In order for the muscles to work as efficiently as possible, musicians, like almost all athletes, need a warm-up.
But if in sports the rules of warm-up are strict enough, then in music everything is not so clear. After all, it is not for nothing that many experienced musicians periodically remind that music lessons should not be thoughtlessly turned into a sport.
Moreover, this applies both to the approach to classes and to creativity (in music, you don’t need “faster, higher, stronger”). Yes, it is definitely possible to draw some parallels, but this is true only in those aspects where guitar lessons are closely correlated with sports.
In general, regarding the warm-up when playing the guitar, there are 2 approaches, each of which has the right to life.
The first approach is to start playing out on technical exercises. In this case, the guitarist should have a set of diverse phrases (legato, pick, swipe, etc.) that will provide sufficient load on the muscles and allow you to work out the selected types of techniques in a concentrated manner.
With this approach, the most effective way to warm up is the following algorithm: determination of the initial tempo and movement to the current tempo (linear and / or additive method). Further movement from the current pace to the target is no longer considered a warm-up, but part of the lesson.
This method is well suited for beginners. Also a plus is the ability to flexibly and effectively select a set of exercises. With a competent approach, this will allow you to combine warm-up with work on relaxing your hands and adjusting mechanics. The disadvantages, in turn, include the fact that the exercises are played under the click. Thanks to this, even the slightest flaws that occur during the warm-up can be heard (especially if the initial tempo is incorrectly selected).
The second approach radically differs from the first in that not exercises are selected as a material for warming up on the guitar, but real works, the tempo and parts of which should be vigorous enough to stretch fingers and muscles. And often the original tempo of these tracks does not decrease.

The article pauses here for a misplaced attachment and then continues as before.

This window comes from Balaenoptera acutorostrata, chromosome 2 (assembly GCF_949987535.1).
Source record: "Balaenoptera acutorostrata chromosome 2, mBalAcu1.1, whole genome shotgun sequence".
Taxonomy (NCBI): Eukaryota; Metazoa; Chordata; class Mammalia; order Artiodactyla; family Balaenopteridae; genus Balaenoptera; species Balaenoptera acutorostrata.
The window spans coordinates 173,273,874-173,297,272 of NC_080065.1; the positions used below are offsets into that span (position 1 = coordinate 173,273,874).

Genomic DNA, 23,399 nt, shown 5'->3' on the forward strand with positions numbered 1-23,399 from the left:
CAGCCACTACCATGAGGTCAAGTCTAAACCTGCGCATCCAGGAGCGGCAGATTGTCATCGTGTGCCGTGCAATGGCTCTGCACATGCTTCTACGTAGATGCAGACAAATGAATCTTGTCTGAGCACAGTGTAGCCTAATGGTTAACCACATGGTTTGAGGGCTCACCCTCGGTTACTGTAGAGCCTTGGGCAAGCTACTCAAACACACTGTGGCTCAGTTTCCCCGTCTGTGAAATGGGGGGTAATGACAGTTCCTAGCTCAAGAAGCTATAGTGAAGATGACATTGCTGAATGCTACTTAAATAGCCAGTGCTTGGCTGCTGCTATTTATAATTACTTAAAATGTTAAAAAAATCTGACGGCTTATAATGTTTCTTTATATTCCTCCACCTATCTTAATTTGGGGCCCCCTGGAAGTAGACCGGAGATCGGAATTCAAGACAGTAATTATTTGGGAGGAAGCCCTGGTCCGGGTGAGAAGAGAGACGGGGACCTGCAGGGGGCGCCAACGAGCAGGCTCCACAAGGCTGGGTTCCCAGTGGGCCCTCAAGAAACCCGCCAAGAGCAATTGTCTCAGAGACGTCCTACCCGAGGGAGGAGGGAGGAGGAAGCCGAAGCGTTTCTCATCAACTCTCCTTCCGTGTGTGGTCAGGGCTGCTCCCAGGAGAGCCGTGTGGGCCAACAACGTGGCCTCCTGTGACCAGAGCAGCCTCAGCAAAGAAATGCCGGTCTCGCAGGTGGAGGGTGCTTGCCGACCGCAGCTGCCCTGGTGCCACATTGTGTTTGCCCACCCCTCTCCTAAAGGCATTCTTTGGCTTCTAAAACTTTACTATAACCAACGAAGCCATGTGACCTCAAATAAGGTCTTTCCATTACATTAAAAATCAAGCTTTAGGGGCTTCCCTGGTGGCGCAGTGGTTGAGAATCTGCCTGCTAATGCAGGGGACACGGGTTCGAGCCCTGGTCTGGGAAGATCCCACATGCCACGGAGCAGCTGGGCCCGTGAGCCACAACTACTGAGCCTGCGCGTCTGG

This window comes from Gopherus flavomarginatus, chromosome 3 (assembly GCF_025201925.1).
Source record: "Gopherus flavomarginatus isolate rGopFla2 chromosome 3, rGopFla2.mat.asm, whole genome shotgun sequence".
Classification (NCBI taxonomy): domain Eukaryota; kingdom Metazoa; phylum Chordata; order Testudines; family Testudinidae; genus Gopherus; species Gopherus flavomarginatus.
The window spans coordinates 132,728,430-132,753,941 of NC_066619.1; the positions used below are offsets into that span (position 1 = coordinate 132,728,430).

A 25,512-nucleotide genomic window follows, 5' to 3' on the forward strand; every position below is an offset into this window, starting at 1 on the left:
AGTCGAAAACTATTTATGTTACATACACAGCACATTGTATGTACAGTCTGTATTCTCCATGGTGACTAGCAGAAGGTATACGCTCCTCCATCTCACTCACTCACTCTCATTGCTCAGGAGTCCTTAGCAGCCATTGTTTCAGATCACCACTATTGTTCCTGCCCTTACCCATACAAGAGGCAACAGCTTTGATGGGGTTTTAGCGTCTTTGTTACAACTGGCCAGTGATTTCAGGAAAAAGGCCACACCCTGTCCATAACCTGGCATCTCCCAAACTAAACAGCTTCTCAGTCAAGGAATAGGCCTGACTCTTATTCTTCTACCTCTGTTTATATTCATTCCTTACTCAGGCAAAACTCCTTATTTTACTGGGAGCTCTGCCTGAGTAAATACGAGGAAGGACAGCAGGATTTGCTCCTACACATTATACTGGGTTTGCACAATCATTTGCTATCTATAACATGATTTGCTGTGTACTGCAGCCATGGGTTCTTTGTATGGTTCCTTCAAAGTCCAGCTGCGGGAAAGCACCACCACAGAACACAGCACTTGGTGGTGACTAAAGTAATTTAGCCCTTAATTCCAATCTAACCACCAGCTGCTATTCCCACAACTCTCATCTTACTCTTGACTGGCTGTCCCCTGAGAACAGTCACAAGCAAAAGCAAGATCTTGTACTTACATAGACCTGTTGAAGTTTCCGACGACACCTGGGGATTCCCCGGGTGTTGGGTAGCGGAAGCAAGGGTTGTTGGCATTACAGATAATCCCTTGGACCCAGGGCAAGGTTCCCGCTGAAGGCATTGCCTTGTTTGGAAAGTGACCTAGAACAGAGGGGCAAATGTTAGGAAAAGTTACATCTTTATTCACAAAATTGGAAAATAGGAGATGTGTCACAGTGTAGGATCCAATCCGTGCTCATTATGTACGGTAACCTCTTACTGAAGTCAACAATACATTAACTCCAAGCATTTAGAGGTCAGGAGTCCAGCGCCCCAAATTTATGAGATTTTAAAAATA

Of course, performing works in this mode at the warm-up stage, the guitarist has some technical errors. However, his performing experience allows him to eliminate these shortcomings without strain right during the game. That is why this approach is relevant not for beginners, but already for pumped guitarists.
By the way, Nuno Bettencourt mentioned this way of warming up on the guitar in his interview. When asked exactly how he plays out before going on stage, he said that he plays a couple of his tracks and that’s enough for him.
The advantages of the second approach are a more exciting and diverse interaction with the instrument and the playing of the works you like. Also, performance flaws can be slightly masked by accompaniment, which allows you to keep your hands in a relaxed state and not get upset once again because of a drawdown in quality. The disadvantages include the fact that the concentration of some technical elements in the work may be insufficient. In this case, you either need to choose the appropriate track, or still add the necessary warm-up exercise.
In fairness, you can also meet many professional musicians playing out on technical exercises and various sketches. Each person chooses the approach that is closer to him, and often alternates them altogether: today is so, tomorrow is so, and the day after tomorrow is generally just a chaotic game.
Therefore, you should not overly formalize and algorithmize your guitar lessons. Soberly evaluate your capabilities, choose different approaches, and most importantly – play for fun!